A flexible process for dealing with complaints that can be adapted to the needs of the complainant. It may involve, for example, providing information and an explanation, an apology, or a meeting between the complainant and the officer involved.
A flexible process for dealing with complaints that can be adapted to the needs of the complainant. It may involve, for example, providing information and an explanation, an apology, or a meeting between the complainant and the officer involved.
A breach of standards of professional behaviour by police officers or staff so serious it could justify their dismissal.
A matter where no complaint has been received, but where there is an indication that a person serving with the police may have committed a criminal offence or behaved in a manner that would justify disciplinary proceedings.
Disapplication means that a police force may handle a complaint in whatever way it thinks fit, including not dealing with it under complaints legislation. This may only happen in certain circumstances where the complaint fits one or more of the grounds for disapplication set out in law.
The ending of an ongoing investigation into a complaint, conduct matter or DSI matter. An investigation may only be discontinued if it meets one or more of the grounds for discontinuance set out in law.
Quarter 1 covers 1 April - 30 June Quarter 2 covers 1 April - 30 September Quarter 3 covers 1 April - 31 December Quarter 4 covers the full financial year (1 April - 31 March).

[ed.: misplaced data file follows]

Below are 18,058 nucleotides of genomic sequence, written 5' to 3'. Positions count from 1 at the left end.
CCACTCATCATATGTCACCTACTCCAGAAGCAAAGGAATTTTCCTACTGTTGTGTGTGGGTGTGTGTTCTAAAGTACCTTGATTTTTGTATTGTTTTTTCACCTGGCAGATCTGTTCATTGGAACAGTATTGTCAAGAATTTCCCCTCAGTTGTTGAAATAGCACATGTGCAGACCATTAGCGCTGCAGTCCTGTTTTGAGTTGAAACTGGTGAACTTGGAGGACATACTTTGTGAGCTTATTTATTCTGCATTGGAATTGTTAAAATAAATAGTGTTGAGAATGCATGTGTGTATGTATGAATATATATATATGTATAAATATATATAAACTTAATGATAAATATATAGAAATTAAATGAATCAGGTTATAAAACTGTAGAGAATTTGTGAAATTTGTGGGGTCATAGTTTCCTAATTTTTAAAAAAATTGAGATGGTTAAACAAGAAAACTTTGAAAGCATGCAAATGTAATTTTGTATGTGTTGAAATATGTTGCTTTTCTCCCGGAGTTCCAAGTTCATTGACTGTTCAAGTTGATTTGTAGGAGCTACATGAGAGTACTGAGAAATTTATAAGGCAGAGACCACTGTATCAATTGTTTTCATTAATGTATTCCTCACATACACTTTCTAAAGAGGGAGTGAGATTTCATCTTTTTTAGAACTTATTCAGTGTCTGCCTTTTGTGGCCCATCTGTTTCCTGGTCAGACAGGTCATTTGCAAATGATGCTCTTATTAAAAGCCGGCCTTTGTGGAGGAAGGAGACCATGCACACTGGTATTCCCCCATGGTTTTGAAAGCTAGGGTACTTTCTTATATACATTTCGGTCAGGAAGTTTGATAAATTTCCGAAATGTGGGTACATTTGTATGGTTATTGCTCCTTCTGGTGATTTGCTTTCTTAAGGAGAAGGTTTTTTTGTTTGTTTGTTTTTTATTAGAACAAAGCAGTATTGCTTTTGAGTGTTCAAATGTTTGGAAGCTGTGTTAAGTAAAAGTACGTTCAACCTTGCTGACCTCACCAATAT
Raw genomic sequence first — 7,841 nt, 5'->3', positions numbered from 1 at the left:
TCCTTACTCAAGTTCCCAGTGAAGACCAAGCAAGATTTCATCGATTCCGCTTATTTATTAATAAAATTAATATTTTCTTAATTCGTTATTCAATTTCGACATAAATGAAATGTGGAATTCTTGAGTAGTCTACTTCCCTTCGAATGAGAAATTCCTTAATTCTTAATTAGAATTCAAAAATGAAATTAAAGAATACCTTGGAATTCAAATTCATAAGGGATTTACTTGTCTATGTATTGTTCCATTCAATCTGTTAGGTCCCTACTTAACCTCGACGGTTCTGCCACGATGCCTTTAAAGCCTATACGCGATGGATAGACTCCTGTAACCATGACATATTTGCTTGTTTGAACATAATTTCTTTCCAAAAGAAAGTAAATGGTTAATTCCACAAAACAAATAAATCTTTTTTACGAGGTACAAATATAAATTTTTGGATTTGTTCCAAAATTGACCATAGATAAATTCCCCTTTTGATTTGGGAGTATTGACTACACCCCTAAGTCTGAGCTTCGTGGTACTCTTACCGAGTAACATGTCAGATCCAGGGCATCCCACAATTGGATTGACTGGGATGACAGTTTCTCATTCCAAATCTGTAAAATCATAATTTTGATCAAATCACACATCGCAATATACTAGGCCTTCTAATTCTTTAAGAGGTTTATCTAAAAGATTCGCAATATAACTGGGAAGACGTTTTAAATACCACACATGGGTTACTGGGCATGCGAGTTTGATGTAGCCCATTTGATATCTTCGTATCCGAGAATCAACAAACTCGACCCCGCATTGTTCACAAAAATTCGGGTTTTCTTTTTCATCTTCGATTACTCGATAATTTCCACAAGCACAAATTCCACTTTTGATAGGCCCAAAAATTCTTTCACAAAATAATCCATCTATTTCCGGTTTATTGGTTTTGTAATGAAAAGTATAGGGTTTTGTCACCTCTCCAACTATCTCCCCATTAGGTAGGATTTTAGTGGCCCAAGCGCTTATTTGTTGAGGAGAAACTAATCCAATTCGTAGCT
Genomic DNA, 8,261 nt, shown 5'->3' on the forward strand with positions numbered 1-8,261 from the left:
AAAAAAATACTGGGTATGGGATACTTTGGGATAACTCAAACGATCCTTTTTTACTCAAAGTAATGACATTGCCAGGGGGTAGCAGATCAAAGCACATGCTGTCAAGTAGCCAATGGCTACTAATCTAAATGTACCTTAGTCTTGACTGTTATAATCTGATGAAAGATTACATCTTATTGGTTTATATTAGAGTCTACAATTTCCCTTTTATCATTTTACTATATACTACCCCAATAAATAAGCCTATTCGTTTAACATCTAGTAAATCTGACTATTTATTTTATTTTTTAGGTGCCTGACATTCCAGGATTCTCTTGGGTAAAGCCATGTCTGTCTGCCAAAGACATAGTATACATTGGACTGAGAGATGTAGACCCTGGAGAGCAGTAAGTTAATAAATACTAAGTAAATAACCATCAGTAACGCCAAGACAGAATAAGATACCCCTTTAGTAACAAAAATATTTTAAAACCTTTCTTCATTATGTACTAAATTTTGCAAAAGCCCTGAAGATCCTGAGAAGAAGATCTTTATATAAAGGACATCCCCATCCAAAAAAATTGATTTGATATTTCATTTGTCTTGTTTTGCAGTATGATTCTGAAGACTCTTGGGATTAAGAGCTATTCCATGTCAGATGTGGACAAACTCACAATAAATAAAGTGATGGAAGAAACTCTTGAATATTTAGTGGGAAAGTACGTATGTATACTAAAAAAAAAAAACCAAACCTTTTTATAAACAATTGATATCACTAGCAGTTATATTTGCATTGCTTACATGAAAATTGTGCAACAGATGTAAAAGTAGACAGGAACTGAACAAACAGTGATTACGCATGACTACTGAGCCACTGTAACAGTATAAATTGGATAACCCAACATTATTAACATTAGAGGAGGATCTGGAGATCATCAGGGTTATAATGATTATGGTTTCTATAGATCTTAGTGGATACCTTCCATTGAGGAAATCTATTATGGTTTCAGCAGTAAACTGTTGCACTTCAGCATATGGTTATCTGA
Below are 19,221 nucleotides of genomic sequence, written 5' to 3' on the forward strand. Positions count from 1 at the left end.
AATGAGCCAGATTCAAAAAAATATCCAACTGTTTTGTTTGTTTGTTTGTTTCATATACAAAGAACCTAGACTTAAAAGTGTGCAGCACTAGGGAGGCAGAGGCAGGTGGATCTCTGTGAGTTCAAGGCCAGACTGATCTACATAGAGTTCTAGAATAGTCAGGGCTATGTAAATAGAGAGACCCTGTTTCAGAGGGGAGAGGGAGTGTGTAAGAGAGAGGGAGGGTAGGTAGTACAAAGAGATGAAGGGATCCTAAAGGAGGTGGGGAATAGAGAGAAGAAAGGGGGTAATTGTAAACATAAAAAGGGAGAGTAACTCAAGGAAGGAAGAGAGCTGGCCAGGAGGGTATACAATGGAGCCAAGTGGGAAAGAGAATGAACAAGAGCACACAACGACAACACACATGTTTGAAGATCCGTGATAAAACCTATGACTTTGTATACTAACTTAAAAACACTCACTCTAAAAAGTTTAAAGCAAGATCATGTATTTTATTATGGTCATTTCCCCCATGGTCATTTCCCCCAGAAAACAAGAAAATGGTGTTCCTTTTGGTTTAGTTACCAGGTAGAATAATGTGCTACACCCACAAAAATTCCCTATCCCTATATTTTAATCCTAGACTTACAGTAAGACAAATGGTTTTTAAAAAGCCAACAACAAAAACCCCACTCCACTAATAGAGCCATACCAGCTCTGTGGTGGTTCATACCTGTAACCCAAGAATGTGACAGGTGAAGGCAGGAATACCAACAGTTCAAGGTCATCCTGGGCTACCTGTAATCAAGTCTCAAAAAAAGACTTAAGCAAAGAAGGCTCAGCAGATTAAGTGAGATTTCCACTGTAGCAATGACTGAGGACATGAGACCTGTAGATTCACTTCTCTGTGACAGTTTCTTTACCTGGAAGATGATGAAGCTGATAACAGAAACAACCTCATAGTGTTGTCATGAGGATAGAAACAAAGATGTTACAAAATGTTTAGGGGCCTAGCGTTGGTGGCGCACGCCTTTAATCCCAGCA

You can request a review/appeal if you’re not satisfied with how your complaint has been handled.
Used to house anyone who has been detained.
Complainants have the right to appeal to the IOPC if a police force did not record their complaint or notify the correct police force if it was made originally to the wrong force.
The purpose of an investigation is to establish the facts behind a complaint, conduct matter, or DSI matter and reach conclusions. An investigator looks into matters and produces a report that sets out and analyses the evidence. There are three types of investigations: local, directed and independent.
The ending of an ongoing investigation into a complaint, conduct matter or DSI matter. An investigation may only be discontinued if it meets one or more of the grounds for discontinuance set out in law.
The type of behaviour being complained about. A single complaint case can have one or many allegations attached.
A person who makes a complaint about the conduct of someone serving with the police.
The ending of an ongoing investigation into a complaint, conduct matter or DSI matter. An investigation may only be discontinued if it meets one or more of the grounds for discontinuance set out in law.
List of officers and staff who have been dismissed from policing, or would have been if they had not retired or resigned.
The type of behaviour being complained about. A single complaint case can have one or many allegations attached.
Disapplication means that a police force may handle a complaint in whatever way it thinks fit, including not dealing with it under complaints legislation. This may only happen in certain circumstances where the complaint fits one or more of the grounds for disapplication set out in law.
An independent judicial officer, the coroner enquires into deaths reported to him/her.
A breach of the Standards of Professional Behaviour that would justify at least a written warning.
No further action may be taken with regard to a complaint if the complainant decides to retract their allegation(s).
A record is made of a complaint, giving it formal status as a complaint under the Police Reform Act 2002.
This is a format where information is written in plain English and short sentences.